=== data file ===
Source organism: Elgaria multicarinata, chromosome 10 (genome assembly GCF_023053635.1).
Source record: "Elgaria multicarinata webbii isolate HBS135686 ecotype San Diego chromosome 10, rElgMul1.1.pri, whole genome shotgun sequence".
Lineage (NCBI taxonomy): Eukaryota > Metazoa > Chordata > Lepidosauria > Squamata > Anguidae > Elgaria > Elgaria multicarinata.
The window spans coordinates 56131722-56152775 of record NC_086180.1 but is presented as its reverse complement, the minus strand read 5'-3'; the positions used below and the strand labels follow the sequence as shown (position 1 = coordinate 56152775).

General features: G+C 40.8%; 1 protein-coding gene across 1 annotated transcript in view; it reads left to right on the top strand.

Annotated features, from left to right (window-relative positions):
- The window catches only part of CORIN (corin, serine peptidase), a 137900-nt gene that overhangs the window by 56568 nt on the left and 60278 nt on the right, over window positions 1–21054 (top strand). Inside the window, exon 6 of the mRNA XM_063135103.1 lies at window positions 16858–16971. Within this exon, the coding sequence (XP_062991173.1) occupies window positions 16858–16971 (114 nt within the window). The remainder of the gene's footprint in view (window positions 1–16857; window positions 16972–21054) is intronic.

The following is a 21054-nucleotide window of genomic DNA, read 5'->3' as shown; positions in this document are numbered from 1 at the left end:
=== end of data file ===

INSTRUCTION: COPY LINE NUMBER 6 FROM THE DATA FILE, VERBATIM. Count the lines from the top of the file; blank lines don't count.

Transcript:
Annotated features, from left to right (window-relative positions):